All adult volunteers are expected to complete BSA Youth Protection training within 90 days of assuming a leadership position. This training can be done through MyScouting. BSA Youth Protection training helps preserve a safe environment for young people and adult leaders so that they can all enjoy the Scouting program.
The religious emblems programs are created by the various religious groups to encourage youth to grow stronger in their faith. The religious groups—not the Boy Scouts of America—have created the religious emblems programs themselves.
The Boy Scouts of America has approved of these programs and allows the recognition to be worn on the official uniform, but each religious organization develops and administers its own program.
The religious emblems programs should be presented to youth members and their families as an optional program for them to complete through their religious organization. Religious instruction should always come from the religious organization, not from the unit leader. Parents need to be informed of these programs and told where to get the information for their particular faith. Interested in making a presentation on the religious awards? Find sample scripts at www.praypub.org.
Yes. Members can earn all levels of their religious emblems program. However, they must be in the appropriate program guidelines when they start and complete each level (they may not go backward and earn younger programs).
The universal religious square knot is worn over the left shirt pocket of the Scout uniform. The medallion is pinned over the square knot for full uniform occasions.
First, youth members must obtain the specific booklet for their religion. This booklet will contain information on all the lessons and service projects that they will need to complete. Each member needs to have his or her own booklet to document progress. Some religions also provide adult manuals for counselors and mentors. Check with your local council to see if it stocks these booklets in its store, or contact the religious organization directly.
Second, parents must review the specific guidelines for their particular program; age/grade requirements vary from program to program. Some programs require that the youth be an official "member" of the local religious institution, others may not. Each program determines who may serve as counselor (some require clergy, others allow parents or other family members). Be sure to look at specific eligibility guidelines!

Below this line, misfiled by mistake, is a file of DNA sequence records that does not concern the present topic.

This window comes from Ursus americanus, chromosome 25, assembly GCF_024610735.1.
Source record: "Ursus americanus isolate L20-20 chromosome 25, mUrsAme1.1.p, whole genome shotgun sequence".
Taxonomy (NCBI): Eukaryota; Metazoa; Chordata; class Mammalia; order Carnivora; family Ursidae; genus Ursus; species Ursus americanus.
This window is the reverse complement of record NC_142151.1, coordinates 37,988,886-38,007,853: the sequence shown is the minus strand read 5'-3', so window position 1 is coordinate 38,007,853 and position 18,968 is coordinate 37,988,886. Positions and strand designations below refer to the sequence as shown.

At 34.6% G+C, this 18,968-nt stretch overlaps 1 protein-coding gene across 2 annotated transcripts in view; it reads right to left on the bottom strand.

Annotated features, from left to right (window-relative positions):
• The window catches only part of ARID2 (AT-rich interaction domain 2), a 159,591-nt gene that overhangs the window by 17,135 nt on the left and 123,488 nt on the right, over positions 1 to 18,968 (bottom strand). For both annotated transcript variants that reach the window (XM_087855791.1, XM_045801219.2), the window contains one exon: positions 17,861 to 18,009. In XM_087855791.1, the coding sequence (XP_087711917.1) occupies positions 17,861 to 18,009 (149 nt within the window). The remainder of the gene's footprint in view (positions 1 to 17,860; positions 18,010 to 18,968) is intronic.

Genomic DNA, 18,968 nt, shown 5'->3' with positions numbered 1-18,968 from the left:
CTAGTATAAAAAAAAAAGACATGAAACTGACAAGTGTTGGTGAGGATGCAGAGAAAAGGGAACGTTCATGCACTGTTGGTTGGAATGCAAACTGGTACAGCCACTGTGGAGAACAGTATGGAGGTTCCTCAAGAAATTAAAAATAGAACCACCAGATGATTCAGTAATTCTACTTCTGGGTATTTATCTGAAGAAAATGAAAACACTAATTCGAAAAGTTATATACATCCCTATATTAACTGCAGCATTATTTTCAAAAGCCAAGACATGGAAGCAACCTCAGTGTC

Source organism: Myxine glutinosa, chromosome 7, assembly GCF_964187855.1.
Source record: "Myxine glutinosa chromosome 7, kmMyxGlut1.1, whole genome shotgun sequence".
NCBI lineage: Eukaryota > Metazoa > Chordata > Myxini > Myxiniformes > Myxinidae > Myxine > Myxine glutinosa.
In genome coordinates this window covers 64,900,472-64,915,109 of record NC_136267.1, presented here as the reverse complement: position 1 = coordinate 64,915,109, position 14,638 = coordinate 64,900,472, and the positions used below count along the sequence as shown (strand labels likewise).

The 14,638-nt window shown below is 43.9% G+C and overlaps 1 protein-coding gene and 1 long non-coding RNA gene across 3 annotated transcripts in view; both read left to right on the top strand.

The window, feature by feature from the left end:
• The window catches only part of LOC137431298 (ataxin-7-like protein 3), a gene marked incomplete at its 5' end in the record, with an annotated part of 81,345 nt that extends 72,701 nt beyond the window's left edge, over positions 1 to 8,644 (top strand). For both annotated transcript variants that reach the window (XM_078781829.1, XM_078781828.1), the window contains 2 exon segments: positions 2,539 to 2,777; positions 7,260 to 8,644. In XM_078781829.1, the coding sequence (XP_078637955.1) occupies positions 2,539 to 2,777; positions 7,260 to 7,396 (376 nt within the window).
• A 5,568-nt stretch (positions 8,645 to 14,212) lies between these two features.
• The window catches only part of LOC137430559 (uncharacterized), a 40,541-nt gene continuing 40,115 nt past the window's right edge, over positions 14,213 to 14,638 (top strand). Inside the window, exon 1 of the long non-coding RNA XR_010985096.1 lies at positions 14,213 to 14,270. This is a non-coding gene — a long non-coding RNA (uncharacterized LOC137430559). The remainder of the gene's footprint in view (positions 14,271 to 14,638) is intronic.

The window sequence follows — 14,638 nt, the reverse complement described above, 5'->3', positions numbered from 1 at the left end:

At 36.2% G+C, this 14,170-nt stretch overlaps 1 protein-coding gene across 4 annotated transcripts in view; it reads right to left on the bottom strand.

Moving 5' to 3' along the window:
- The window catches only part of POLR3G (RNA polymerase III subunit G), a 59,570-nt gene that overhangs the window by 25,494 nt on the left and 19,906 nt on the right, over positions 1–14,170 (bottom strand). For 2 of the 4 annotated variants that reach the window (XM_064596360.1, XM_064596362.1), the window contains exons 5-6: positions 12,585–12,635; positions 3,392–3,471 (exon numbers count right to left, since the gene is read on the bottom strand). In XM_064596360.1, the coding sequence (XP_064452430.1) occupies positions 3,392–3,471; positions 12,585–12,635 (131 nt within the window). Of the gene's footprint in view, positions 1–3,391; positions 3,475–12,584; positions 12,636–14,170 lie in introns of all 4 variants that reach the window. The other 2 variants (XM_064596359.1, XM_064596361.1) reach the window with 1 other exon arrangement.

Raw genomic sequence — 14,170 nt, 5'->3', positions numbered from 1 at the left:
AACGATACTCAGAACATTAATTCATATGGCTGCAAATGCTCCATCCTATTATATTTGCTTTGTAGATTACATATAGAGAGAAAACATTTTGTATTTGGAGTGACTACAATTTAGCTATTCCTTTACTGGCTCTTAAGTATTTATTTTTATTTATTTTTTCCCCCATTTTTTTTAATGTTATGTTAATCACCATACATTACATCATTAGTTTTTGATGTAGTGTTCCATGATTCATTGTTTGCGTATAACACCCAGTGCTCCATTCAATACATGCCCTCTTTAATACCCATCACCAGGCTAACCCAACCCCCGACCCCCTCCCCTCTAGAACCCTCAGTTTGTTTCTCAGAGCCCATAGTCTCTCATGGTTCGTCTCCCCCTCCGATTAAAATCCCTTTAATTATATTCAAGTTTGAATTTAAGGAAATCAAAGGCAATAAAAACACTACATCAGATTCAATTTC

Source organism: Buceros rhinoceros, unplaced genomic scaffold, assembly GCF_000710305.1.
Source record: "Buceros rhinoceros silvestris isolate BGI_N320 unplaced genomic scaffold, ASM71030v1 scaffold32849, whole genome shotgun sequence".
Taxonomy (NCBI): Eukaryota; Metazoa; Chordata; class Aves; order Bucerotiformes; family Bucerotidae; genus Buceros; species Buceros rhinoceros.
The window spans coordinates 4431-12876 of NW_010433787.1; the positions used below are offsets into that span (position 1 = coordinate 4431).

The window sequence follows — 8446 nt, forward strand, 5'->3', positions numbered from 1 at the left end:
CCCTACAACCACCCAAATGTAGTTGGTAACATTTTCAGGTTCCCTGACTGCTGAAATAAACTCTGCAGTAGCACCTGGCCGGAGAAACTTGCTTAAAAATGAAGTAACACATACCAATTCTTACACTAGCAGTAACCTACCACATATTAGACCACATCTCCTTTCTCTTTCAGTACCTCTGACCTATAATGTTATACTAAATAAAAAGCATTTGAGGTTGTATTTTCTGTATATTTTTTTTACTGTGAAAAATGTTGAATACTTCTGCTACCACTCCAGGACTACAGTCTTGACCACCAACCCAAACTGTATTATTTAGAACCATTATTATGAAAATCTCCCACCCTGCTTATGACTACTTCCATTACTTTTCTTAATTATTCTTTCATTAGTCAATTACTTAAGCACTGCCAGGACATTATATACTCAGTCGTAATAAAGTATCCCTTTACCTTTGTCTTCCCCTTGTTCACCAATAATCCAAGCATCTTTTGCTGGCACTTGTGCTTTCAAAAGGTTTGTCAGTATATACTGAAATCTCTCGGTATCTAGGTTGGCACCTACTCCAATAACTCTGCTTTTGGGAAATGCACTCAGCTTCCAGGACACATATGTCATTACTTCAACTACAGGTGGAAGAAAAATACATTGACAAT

Third, families should talk to their religious leaders and show them the booklet before beginning any program. Most of the religious emblems programs require that they be completed under the auspices of that religious organization, and many require the signature of the local religious leader. Again, check the specific eligibility requirements for your religious program.
Fourth, the member needs to complete the requirements, obtain the proper signatures, and follow the instructions to order the emblem/award. (These emblems are not available in your local council.) The emblem can be presented at any time of the year and should be presented in a meaningful ceremony, preferably in the member's religious institution.
It depends on the program. Some programs require clergy to serve as counselor; others allow a parent or family member. Please check the specific guidelines for your religious program.
An adult religious recognition award is presented by nomination only. The recognition is presented to worthy adults for their outstanding service to youth through both their religious institution and one of the national youth agencies. Recipients of these awards are unaware that they are being nominated. They are nominated to receive an award by submitting the required application, letters of recommendation, and resume. Please check eligibility requirements for specific awards.
Cloth, silver knot on purple, No. 05007, may be worn by youth or adult members who earned the knot as a youth, above the left pocket. Cloth, purple on silver, No. 05014, may be worn by adult members presented with the recognition, above the left pocket. Adults may wear both knots if they satisfy qualifying criteria. (See the Insignia Guide, No. 33066.)